Execution time does not decrease as batch size increases with GPUs

Hi, all.
I’m measuring wall clock time of executing a Cifar-10 sample program from Pytorch. I run the program on a virtual machine instance of GCP (Google Cloud Platform) with eight K80 GPUs. I’m testing Adam optimizer with various batch sizes.

I believe that I can increase the batch size as much as the GPUs can accept in the memories and that the GPUs perform multiplications at once within almost the same amount of time no matter how large the batch size is. This means that the one step of optimization for a batch size of 2048 takes almost the same time as 1024, resulting in halving execution time par epoch for 2048 compared to 1024.

However, one step of 2048 takes longer than 1024, and the execution time per epoch is almost the same in my experiment. I don’t understand the result.

I believe that reducing execution time by increasing the batch size is the only merit to have many GPUs. However, I haven’t had this merit in my experiment. The result was almost the same with batch size of 4096 and 8192, meaning that the execution time per epoch does not improve at all.

I understand that reducing time to reach target accuracy is important, but this is not relevant. I believe that GPUs are supposed to do many multiplications at once and are not supposed to increase the execution time as the number of multiplications increases. Would anybody please explain why this is not true in my case? Thank you in advance.

I would recommend to start by profiling the code and narrowing down the bottleneck.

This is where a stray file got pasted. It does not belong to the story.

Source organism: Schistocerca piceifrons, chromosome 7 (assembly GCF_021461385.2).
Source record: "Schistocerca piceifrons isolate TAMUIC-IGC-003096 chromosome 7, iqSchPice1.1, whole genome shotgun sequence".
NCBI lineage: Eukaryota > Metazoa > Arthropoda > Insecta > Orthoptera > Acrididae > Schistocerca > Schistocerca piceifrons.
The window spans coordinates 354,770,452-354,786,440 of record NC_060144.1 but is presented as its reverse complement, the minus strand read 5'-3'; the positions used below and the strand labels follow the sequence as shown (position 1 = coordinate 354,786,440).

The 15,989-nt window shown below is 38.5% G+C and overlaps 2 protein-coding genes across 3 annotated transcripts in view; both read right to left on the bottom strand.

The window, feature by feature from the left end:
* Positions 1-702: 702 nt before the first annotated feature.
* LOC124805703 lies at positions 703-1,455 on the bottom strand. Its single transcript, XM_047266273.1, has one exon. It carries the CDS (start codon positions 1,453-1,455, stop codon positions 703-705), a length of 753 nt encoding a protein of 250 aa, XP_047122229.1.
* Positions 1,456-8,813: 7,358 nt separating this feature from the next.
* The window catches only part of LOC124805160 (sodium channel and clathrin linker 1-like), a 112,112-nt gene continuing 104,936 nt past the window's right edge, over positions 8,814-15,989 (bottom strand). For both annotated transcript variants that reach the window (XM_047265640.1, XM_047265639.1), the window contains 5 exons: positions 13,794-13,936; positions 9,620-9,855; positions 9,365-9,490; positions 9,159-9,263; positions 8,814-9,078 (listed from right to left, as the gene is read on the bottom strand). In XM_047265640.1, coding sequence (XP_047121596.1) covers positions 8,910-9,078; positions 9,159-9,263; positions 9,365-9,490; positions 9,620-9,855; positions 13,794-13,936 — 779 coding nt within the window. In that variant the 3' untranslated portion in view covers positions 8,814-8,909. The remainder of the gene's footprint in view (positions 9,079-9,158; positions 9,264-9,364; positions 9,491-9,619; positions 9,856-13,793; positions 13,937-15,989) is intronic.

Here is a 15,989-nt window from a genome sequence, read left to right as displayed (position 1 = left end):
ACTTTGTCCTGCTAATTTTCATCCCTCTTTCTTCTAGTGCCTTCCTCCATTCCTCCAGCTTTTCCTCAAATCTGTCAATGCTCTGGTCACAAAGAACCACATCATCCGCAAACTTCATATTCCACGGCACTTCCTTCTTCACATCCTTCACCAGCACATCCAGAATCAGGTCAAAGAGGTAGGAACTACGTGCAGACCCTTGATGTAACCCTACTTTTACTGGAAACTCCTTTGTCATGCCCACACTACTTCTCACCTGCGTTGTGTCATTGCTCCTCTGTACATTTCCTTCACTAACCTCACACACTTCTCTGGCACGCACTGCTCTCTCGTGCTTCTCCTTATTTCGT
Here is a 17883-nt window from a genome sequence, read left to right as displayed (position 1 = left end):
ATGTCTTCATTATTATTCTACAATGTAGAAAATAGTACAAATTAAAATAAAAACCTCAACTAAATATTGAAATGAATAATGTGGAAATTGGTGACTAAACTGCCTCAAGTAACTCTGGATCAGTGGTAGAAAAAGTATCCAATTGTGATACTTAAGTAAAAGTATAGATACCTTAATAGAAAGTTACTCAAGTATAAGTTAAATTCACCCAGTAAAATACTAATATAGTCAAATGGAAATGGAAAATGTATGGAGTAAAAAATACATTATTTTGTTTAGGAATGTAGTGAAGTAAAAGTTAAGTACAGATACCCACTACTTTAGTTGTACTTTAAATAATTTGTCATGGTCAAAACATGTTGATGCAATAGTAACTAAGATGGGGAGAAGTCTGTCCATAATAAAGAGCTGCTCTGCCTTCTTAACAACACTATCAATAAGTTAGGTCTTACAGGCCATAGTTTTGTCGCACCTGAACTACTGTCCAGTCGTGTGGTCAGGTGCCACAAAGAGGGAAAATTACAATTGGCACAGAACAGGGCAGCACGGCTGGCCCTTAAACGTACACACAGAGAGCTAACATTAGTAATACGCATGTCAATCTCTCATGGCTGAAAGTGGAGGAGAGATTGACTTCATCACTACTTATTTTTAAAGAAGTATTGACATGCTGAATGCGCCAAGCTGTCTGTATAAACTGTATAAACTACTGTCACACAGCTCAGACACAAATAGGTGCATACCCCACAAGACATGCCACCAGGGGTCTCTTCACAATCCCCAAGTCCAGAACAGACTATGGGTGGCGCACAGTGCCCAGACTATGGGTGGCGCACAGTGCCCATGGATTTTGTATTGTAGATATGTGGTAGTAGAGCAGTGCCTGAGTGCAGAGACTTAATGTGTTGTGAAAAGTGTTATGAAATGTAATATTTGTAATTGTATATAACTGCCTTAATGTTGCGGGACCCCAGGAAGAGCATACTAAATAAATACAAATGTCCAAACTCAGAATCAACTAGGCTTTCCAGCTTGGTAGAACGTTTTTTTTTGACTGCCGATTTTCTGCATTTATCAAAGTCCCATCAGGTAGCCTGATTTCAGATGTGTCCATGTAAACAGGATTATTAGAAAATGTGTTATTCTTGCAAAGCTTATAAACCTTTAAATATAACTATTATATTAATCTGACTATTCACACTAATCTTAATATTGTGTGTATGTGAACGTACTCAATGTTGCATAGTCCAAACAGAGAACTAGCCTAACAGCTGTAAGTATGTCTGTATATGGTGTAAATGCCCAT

E.g. if the data loading is the bottleneck, the GPUs might be starving so increasing the batch size wouldn’t help much.
You could run a quick test by using synthetic data.

Hello ptrblck. Thank you for your reply.

I understand that your advice is quite resonable, but I have to say that I’m using the optimizer as provided in Pytorch and also GCP as it is.

While I could search for the bottlenecks as you suggested, I wonder if the Pytorch platform and the sample program are designed to fully take advantage of multi-GPU settings. So, I should restate my question as follows.

Do the sample program and Pytorch codes linearly scale with batch sizes when run on multiple GPUs?
If the codes scale with no problem when used on some multi-GPU hardware, then I suppose that the multi-GPU settings of GCP might have a problem with Pytorch.

Maybe I misudetstood something, but I just wondered if it is a common practice to care about the GPU botttolnecks even when using Pytorch. Thank you.

That’s not easy to answer, as scaling not only depends on the code you are using, which might have potential bottlenecks, but also on the system especially when it comes to multiple GPUs.

As already mentioned, the data loading might be a bottleneck, which might prevent linear scaling.
E.g. if you are loading the data from a network drive or if CPU is too weak to keep up with the preprocessing pipeline. This post gives you a good overview about potential data loading bottlenecks and best practices.

For multiple GPUs, it also depends how the GPUs are communicating. We generally recommend to use DistributedDataParallel using a process for each GPU, as it should be the fastest multi-GPU setup. The peer2peer connection could use NVLink, if your server supports it, or a slower variant, which would also take part in the scaling performance. You could check the connectivity via nvidia-smi topo -m.

Thank you again ptrblck.

I only had a vage concept of data loading as just an easy task of feeding data to GPUs.
Thanks to your explanation, now I’m aware of that it involves lots of hardware aspects.
I also appreciate Ross Wightman’s writing, which you gave me a link to. The description is very informitive, and I could learn a lot about the bottleneck.

Now I suspect CPU power and storage I/O in my GCP settings. I will also try to learn how to imprement a DistributedDataParallel in my environment for the program. Thank you.